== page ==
Messages on how to reduce the spread of COVID-19, the disease caused by the new coronavirus, are displayed at the mouth of the Manhattan Bridge on Monday.

Messages on how to reduce the spread of COVID-19, the disease caused by the new coronavirus, are displayed at the mouth of the Manhattan Bridge on Monday. John Minchillo/AP

White House Releases Coronavirus Guidance for Federal Contractors 

Directive comes as the Defense Department announced a contractor died over the weekend.

The Trump administration released coronavirus guidance for federal contractors on Friday night, encouraging agencies to maximize telework and offer other work flexibilities for federal contractors. 

The Office of Management of Budget sent a memo to agency and department heads after requests from many trade associations that represent federal contractors, in order to ensure continuity of operations, as Nextgov first reported. A day after the guidance came out, a Defense contractor in Virginia died after testing positive for coronavirus, the Defense Department announced on Sunday. This is the first contractor death reported in the United States.

“Federal contractors play a vital role in helping agencies meet the needs of our citizens, including the critical response efforts to COVID-19,” wrote OMB Deputy Director for Management Margaret Weichert. “The health and safety of all Americans, including our federal contractors, remains a top priority. This memorandum identifies steps to help ensure this safety while maintaining continued contract performance in support of agency missions, wherever possible.”

OMB called for agencies to maximize telework. If remote work is not possible or contractors cannot perform duties due to coronavirus-related matters, then agencies should provide extensions for performance dates, the guidance said. Weichert also directed agencies to consider if contractor personnel or services could be used for “activities the agency deems critical to national security or other high priorities.” 

Lastly, the guidance encouraged agencies to use the special procurement authorities from the president’s declaration of a national emergency that invoked the 1988 Stafford Act for emergency assistance. This includes “increases to the micro-purchase threshold, the simplified acquisition threshold, and the threshold for using simplified procedures for certain commercial items,” said Weichert. “All of which are designed to reduce friction for contractors, especially small businesses, and the government.” However she noted, such flexibilities will not always be suitable and “agencies should exercise sound fiscal prudence to maximize value for each tax dollar spent.”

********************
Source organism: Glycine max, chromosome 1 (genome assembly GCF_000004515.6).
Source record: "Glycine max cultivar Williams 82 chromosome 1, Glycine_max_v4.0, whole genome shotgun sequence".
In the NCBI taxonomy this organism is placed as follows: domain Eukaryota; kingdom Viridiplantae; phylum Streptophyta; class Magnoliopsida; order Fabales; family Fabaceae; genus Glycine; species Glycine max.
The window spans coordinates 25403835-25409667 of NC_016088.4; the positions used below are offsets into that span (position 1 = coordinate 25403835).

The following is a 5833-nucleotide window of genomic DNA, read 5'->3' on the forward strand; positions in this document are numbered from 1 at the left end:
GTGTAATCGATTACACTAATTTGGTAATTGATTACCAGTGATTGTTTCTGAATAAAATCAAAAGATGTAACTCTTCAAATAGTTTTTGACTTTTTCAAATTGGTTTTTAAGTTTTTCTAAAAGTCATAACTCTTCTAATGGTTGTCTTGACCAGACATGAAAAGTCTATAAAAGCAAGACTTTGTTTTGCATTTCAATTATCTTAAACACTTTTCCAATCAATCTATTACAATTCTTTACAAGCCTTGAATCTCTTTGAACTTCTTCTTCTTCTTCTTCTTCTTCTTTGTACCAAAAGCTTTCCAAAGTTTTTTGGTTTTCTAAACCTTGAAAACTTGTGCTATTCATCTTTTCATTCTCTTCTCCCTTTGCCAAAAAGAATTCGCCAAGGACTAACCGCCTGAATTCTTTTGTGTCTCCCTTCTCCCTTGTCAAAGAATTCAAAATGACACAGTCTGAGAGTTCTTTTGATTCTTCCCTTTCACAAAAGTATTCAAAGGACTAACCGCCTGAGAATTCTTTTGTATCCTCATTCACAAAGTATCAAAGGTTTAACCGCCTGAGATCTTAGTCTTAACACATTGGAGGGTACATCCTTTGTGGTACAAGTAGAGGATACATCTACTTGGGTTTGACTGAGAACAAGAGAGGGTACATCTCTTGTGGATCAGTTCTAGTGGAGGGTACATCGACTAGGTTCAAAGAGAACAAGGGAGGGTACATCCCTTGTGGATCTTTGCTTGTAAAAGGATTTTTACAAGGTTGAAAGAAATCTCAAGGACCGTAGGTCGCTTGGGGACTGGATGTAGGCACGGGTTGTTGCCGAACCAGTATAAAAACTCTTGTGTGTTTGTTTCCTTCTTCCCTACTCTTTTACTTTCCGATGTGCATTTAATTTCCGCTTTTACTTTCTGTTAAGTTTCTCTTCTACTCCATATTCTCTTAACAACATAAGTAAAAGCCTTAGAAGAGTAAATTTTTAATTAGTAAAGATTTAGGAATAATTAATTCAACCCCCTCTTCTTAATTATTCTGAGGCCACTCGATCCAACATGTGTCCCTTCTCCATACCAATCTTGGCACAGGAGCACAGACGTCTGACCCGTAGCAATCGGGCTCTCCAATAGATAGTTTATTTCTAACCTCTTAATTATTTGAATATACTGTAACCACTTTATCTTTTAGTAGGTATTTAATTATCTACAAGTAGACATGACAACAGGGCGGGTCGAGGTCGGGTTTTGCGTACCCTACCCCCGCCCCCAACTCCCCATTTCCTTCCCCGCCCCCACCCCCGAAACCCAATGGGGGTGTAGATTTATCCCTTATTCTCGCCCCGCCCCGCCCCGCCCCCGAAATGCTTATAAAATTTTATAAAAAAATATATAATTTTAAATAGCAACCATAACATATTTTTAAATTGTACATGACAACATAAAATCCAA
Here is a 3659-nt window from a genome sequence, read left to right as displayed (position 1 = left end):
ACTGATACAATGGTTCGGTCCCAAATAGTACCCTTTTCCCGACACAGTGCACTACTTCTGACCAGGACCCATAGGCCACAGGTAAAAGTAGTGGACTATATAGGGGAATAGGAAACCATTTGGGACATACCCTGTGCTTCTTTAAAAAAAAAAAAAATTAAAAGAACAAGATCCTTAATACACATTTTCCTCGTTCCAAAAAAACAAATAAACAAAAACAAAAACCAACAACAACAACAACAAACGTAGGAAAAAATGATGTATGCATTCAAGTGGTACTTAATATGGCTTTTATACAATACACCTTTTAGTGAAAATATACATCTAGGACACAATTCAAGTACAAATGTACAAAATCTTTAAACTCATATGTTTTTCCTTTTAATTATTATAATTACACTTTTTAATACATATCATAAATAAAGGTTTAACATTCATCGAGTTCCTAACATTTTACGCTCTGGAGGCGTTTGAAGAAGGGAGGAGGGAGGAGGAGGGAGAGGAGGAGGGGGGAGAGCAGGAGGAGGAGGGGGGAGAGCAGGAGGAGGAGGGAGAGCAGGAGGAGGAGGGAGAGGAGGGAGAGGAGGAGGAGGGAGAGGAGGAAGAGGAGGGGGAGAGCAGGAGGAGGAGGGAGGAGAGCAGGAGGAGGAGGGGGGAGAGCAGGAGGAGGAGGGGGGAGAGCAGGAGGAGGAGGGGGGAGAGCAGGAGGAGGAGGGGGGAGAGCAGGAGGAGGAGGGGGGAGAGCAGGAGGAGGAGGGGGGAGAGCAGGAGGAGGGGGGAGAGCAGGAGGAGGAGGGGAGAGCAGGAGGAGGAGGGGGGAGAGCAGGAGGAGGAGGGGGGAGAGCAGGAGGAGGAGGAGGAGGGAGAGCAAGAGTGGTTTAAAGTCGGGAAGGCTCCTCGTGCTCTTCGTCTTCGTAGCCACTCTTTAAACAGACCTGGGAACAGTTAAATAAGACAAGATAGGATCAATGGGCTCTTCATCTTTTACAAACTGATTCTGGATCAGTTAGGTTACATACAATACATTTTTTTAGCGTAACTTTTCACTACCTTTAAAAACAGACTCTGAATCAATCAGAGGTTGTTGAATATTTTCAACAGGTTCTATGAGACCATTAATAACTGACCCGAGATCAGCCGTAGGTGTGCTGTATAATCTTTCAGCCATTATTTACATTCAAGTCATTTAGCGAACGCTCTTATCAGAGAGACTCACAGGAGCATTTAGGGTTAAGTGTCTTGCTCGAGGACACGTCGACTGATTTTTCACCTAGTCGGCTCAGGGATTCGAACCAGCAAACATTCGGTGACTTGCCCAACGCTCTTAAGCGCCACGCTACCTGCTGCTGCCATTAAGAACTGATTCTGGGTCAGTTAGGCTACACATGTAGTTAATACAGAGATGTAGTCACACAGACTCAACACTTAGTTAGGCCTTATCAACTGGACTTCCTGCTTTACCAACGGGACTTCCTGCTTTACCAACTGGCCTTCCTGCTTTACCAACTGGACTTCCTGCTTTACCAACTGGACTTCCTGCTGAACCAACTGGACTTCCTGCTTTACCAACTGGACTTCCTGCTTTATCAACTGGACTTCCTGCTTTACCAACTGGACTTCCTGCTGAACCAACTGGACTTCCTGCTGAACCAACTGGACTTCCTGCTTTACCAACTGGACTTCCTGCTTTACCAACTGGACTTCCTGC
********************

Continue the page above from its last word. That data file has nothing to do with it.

The guidance also includes a list of frequently asked questions on telework, procurement flexibilities, and tracking spending and work performance. Weichert said the agency will update and add guidance as needed. 

The Professional Services Council, a trade association that represents over 400 companies that contract with the federal government, called on OMB to issue such guidance last week. “PSC welcomes this timely and comprehensive OMB memo and thanks Margaret Weichert for promulgating it,” the association tweeted on Saturday. 

Weichert said in February she planned to leave the administration in March to return to the private sector, but then said during an interview with Government Matters on Friday that she is delaying her departure to help with the coronavirus response. “I wanted to make sure there was a consistent transition and that a lot of the infrastructure supporting command and control of cross-agency activities continued,” she said.